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Forget Africa: America’s machine-driven internet is growing much faster

Softbank's new robot
Reuters/Yuya Shino
The internet of things will be th-i-i-i-i-s b-i-i-i-i-g.
By Nikhil Sonnad
Published Last updated This article is more than 2 years old.

Africa’s population of internet users is growing at a faster rate (pdf, p. 6) than anywhere else. So emerging areas of the world are the major internet growth areas of the future, right? Not exactly. Many developing regions are adding users an impressive clip, but the rich world is likely to continue dominating the growth of the web thanks to its next-level internet, on which most traffic will occur between machines.

Today Cisco launched the newest edition of its Visual Networking Index, which forecasts changes in internet traffic five years into the future. The report predicts that Africa will indeed see faster percentage growth in mobile internet traffic than anywhere else.


That mobile growth should be slower in the rich world, where mobiles are old news, is hardly surprising. But Americans, surrounded by Rokus and Fitbits, are getting acquainted with an internet that they use indirectly, through a host of machines that talk to one another. And that is where the real growth will happen. Cisco thinks the amount of data passed from machine to machine will grow 113% between now and 2018, compared to just 63% for smartphones.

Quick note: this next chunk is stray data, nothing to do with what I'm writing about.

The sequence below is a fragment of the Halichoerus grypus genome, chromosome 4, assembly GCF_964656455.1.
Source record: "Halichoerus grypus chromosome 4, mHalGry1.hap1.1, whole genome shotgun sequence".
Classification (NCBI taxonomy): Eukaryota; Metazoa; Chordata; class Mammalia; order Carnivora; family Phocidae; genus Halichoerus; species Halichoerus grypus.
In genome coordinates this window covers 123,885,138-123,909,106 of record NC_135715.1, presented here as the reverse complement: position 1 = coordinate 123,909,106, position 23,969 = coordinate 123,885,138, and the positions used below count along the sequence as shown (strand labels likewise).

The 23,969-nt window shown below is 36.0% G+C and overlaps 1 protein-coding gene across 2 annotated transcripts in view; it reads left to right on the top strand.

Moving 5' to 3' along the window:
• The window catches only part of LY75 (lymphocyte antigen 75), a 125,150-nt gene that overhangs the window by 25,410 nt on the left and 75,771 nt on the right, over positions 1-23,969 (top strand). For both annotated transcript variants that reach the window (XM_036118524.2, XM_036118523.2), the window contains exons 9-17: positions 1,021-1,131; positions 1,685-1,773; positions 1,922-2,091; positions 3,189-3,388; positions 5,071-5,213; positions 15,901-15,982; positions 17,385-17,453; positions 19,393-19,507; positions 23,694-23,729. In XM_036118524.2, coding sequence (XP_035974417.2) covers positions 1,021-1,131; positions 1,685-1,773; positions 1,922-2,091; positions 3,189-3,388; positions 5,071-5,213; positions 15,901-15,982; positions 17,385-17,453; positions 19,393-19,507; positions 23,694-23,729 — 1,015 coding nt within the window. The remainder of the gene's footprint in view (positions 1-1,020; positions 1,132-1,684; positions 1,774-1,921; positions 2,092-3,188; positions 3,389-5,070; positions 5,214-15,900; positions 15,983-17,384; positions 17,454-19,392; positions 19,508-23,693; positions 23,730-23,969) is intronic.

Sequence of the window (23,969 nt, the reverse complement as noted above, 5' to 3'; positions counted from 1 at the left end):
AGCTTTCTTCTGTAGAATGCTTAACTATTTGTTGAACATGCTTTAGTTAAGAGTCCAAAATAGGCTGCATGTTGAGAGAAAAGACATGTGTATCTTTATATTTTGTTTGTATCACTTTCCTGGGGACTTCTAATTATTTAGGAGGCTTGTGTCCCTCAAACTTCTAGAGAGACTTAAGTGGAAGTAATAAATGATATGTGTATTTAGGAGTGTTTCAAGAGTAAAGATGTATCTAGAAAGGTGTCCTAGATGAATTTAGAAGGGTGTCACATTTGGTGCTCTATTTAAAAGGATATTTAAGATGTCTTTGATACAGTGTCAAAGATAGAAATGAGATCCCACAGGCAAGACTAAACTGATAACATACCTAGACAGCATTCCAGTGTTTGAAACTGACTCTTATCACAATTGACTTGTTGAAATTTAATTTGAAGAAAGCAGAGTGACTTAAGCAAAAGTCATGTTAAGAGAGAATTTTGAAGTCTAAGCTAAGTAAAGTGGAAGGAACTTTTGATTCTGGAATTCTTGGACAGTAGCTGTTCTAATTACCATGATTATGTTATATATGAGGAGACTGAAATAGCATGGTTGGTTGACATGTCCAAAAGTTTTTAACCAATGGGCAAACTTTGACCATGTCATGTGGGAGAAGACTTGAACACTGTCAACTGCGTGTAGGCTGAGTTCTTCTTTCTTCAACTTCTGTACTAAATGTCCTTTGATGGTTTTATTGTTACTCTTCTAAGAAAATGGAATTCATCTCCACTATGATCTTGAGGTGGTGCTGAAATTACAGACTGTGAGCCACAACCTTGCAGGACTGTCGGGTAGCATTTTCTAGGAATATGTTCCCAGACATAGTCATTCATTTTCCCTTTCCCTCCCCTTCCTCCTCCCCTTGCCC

Machine-to-machine devices—which make up what’s come to be known as the “internet of things”—are growing the fastest, and they are being adopted most readily in North America. Despite already having 5.34 connected devices per capita, more than anywhere else in the world, North Americans will also add such devices faster than anyone. They’ll be surrounded by over nine internet-capable things by 2018, the report predicts.


These data challenge the conventional wisdom that emerging and developed economies are digitally converging. The emerging markets may add millions of new human users relatively quickly, but without robust digital infrastructure, they will find it difficult to make the transition to a world in which any random object can have an internet connection. Chile has only now begun its transition from analog to digital television—a key policy that frees up precious radio spectrum for the mobile internet—and it is doing so ahead of many others.

Until that happens, the future of the internet will continue to lie primarily in the rich world.

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